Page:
For Will Grayson(1), his friendship with Tiny Cooper has meant there are numerous jokes about his apparently latent homosexuality. However, WG1 doesn’t have a girlfriend and doesn’t seem to have many friends, so to some, comments are fair game. As for Will Grayson(2), he actually is harboring the secret of his sexual identity even from his family and closest friends, all except for Isaac, a boy he’s met online. When WG(2) finally gets up enough courage to meet Isaac, he discovers the depth of cruelty people will go to just to find out their own curiosities. Despite his deep hurt, it must be fate that he meets WG(1) and the completely fabulous Tiny Cooper. With this new connection and the impending play about and directed by Tiny, both Will Graysons take chances and find themselves on an upward spiral, perhaps to discover love, acceptance, and how precious friendship can be.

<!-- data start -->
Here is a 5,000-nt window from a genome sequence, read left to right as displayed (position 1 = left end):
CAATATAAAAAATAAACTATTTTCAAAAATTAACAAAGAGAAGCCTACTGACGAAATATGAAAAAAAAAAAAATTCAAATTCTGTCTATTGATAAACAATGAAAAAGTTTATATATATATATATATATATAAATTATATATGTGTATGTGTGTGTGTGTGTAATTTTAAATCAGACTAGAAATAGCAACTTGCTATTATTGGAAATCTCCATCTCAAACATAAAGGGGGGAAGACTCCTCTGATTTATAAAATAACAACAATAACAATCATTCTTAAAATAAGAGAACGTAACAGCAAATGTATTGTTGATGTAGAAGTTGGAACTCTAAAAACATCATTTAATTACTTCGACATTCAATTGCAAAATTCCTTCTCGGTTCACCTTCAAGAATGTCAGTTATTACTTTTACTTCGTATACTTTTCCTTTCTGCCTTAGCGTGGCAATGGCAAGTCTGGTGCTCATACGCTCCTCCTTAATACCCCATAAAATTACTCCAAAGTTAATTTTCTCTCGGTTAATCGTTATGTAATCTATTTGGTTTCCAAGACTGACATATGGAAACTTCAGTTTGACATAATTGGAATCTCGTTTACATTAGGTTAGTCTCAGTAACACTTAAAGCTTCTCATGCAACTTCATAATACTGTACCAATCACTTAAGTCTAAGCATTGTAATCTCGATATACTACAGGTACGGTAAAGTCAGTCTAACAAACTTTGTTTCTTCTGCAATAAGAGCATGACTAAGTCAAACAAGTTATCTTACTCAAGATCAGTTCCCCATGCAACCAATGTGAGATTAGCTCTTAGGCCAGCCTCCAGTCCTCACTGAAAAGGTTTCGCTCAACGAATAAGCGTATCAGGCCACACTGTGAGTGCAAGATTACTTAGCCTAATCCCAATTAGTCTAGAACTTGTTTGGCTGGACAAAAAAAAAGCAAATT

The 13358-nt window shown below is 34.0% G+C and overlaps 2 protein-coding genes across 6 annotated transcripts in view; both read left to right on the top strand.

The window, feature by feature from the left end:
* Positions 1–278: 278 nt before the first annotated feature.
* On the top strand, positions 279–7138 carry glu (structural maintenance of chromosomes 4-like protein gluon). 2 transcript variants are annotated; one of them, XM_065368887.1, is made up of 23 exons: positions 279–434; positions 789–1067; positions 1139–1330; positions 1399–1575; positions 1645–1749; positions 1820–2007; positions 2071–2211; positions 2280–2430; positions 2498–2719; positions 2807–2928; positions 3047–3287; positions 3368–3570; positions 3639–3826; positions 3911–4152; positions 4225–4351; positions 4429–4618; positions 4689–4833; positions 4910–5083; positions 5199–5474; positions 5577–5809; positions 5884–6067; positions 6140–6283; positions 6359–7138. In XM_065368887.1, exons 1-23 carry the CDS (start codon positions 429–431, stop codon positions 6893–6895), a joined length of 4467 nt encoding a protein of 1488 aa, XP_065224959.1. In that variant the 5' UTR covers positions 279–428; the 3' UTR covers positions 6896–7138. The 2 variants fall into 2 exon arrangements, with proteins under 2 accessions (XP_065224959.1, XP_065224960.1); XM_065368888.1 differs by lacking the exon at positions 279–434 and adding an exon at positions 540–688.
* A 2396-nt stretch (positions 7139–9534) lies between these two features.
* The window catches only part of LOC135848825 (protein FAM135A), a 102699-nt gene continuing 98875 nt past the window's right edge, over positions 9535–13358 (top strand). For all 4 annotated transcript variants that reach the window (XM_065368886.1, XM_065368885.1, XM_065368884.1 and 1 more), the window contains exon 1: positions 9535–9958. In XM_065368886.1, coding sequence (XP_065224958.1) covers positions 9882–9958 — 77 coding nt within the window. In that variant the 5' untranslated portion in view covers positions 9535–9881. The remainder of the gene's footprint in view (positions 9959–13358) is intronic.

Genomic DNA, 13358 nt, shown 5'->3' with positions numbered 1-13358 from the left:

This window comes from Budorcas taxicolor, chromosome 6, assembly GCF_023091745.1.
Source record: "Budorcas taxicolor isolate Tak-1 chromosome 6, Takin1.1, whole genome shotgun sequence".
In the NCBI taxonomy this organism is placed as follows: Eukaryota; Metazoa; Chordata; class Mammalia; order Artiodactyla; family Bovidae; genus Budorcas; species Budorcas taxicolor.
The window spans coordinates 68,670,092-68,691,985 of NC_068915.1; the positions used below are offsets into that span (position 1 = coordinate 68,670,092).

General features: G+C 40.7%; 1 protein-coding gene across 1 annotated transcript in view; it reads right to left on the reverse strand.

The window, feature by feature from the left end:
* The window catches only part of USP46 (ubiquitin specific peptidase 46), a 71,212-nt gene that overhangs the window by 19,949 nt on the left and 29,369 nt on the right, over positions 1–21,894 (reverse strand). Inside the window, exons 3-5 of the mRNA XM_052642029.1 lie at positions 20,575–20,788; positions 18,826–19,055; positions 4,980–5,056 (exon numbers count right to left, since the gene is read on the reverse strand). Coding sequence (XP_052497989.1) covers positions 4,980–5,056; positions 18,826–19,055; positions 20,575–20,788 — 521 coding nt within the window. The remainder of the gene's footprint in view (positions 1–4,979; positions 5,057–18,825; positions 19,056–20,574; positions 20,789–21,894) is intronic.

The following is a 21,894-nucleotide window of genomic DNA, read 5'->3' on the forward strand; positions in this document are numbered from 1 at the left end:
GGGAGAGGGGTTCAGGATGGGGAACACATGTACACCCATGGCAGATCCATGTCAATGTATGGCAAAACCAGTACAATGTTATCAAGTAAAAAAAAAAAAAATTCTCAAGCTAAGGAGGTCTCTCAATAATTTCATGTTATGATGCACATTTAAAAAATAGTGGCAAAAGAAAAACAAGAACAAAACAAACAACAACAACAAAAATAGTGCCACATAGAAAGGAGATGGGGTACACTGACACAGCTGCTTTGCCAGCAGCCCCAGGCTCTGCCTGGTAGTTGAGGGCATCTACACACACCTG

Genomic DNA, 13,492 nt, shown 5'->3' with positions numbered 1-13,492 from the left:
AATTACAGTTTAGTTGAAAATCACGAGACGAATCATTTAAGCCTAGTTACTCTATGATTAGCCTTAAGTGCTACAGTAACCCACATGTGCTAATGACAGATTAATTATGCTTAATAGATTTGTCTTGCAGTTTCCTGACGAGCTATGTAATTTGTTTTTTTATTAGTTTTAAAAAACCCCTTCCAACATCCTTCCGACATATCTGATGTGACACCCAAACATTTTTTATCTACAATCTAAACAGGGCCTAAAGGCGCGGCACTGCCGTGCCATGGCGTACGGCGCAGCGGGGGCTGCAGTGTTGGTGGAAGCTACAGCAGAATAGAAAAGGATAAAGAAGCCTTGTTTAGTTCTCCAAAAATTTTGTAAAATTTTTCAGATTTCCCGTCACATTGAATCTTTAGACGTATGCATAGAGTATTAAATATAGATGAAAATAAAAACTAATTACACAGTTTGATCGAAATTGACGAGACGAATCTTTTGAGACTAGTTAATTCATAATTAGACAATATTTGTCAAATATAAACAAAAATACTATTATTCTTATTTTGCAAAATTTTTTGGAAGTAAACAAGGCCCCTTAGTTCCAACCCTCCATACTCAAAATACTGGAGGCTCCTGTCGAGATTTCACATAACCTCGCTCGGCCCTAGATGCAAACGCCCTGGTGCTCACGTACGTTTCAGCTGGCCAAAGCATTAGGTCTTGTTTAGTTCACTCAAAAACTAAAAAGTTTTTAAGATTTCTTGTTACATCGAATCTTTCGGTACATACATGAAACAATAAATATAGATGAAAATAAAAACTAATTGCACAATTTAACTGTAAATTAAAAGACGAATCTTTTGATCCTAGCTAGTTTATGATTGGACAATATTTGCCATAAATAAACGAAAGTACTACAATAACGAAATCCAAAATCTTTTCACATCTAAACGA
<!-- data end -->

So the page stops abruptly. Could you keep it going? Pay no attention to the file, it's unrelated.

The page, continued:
This is possibly one of the few books I’ve ever read that revolve so complete about a secondary character, Tiny Cooper. Trying hard not to give much away here, but Tiny plays a huge part in both WGs lives. His character is part of a catalyst for change. Despite part of the book being fairly…depressing, especially by WG(2), the final result is very uplifting. It shows the journey people take towards seeing the part of themselves that is different/outcast by society, and shows them seeing how it makes them a better person and accepting it as a strength. It is yet another story of finding self-identity, but also about the power of friendship and acceptance.
Note: Language, sexual circumstances, and LGBTQ issues.